If you look at a good outline map of the southwest shore of Lake Superior, notice that it has the appearance of sequential film frames showing the growth of a peninsula. First is the infant stage that stretches out to the Apostle Islands. Moving eastward, the new peninsula seems to have grown considerably. This thrust of land reaches out for Manitou Island. Further east, the final, adult stage corresponds to Michigan's Upper Peninsula, or the U. P., as the residents (or yoopers) call it.

We will sail quite a distance after leaving the Bad River Indian Reservation, before passing another settlement of any size. First we reach the mouth of the Montreal River, which forms the boundary here between Wisconsin and Michigan. A lot of timber from the Montreal River Lumber Company made its way down to the Lake at one time, now the area's noted for nearby ski slopes. About fifteen miles upriver lie the iron-mining centers of Hurley, Wisconsin, and Ironwood, Michigan. By the 1890s the region was shipping out almost 3,000,000 tons of iron ore every season.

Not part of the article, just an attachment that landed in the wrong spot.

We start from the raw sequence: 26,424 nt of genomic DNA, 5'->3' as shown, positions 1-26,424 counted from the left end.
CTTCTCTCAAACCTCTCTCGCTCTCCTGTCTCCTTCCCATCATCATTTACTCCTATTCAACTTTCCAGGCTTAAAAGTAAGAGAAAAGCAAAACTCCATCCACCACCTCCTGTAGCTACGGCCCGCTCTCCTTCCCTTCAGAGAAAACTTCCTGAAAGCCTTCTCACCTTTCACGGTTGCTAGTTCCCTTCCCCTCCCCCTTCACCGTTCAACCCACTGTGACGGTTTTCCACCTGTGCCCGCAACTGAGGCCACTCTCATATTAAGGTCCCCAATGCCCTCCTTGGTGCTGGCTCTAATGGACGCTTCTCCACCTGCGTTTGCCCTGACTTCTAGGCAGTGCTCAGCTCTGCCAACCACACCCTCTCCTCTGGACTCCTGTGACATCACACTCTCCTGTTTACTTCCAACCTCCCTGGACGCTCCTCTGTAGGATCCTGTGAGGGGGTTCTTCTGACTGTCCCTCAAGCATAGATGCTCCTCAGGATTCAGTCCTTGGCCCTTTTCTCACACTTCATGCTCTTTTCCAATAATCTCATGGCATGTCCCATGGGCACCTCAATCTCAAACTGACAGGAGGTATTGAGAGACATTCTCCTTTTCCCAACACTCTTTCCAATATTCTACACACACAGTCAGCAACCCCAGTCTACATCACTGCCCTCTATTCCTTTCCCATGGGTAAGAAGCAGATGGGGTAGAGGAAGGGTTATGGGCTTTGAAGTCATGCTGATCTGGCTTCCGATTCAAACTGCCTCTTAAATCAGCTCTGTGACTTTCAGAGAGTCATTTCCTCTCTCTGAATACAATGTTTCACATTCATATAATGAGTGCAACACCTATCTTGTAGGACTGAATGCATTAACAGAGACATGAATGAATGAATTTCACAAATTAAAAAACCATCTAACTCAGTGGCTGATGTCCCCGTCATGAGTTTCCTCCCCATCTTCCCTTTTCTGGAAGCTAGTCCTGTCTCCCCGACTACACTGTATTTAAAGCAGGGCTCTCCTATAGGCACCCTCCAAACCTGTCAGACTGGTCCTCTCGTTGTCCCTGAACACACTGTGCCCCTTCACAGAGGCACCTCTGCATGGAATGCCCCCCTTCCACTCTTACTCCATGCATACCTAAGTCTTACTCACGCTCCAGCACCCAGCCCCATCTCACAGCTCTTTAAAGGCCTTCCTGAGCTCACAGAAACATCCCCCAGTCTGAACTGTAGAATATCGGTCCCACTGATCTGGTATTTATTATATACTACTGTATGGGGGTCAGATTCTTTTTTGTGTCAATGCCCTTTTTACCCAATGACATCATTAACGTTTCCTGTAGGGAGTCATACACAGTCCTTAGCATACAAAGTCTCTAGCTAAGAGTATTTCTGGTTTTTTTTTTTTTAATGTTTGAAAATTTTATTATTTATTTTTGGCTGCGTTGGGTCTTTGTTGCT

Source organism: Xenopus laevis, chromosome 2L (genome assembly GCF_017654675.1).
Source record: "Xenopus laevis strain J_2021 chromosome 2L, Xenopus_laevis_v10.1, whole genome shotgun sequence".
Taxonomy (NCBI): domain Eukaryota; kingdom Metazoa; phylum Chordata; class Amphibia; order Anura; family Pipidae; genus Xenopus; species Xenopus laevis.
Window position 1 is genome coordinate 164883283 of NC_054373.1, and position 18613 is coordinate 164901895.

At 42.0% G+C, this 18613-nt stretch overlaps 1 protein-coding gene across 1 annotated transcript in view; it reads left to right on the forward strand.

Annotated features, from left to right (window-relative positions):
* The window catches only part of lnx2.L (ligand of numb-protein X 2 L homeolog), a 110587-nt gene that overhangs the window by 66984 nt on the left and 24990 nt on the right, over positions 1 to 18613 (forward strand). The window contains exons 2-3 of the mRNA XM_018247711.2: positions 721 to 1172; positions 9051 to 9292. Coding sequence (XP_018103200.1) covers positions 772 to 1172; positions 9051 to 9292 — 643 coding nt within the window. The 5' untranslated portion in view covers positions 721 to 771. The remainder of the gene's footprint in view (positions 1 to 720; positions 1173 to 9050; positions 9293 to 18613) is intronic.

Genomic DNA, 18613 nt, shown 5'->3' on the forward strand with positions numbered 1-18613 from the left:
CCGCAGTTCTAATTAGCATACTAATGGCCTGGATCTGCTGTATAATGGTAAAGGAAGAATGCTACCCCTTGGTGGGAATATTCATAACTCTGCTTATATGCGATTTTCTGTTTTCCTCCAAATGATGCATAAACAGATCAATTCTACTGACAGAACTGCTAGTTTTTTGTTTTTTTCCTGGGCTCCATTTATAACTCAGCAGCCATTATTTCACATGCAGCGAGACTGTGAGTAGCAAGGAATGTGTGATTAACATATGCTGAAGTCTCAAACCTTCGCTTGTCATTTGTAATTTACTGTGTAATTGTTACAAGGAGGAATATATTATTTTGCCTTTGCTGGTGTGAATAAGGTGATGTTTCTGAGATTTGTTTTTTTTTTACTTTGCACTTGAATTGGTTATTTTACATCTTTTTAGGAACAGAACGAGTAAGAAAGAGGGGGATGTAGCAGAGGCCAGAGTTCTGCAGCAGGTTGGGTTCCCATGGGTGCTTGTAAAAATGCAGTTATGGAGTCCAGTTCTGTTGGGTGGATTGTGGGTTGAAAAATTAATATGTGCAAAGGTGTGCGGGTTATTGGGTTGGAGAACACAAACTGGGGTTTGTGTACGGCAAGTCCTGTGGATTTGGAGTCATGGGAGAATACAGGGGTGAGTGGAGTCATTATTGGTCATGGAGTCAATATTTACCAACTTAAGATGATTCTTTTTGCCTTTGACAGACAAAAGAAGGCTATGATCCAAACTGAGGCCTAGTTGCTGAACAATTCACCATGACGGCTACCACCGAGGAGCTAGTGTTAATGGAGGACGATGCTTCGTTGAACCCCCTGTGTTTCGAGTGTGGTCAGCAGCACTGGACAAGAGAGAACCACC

Ironwood, settled on the east bank in 1885, was named for a local mine captain named James Wood, nicknamed "Iron". Its story is told by Internet writer Joe Carlson in his essay, A Not-So-Serious Glimpse Back on the History of Ironwood . The town grew rapidly, and three years after its founding had a population of a thousand souls. Mining towns seem to attract bands; Ironwood had four in 1890. Parades were popular, especially in '98, with the Spanish-American War in full swing. Every organization in town seems to have participated, including a float with the "girls" of Paddy O'Neill's saloon, many recently out of jail. In the late nineties, Ironwood had grown to nearly 10,000 people.

Things have quieted down quite a bit since then. Carlson makes it sound a little like the fictional Cicely, Alaska, of the Northern Exposure television series. Cows and horses no longer wander through town (I guess that goes for moose, too). "but we can watch cars and pickup trucks fall into potholes."

But the Wisconsin town had the more outrageous reputation. The setting of Edna Ferber's novel Come and Get It , Hurley was known as the hell hole of the Gogebic Range. An old saying among the ironworkers on the Lakes was that the four toughest places in the world were Cumberland, Hayward, Hurley and Hell. The saloons, dance halls and ladies of the evening lining the infamous Silver Street guaranteed that the most red-blooded, redeye guzzling, red-dust-covered, red light district roue could exchange the rough-and-tumble work in the mines for some equally rough relaxation. Or at least as long as he didn't light his see-gar while he sat on top of the dynamite wagon.

For Classical ninety-one five, this is David Minor.

©1998 David Minor / Eagles Byte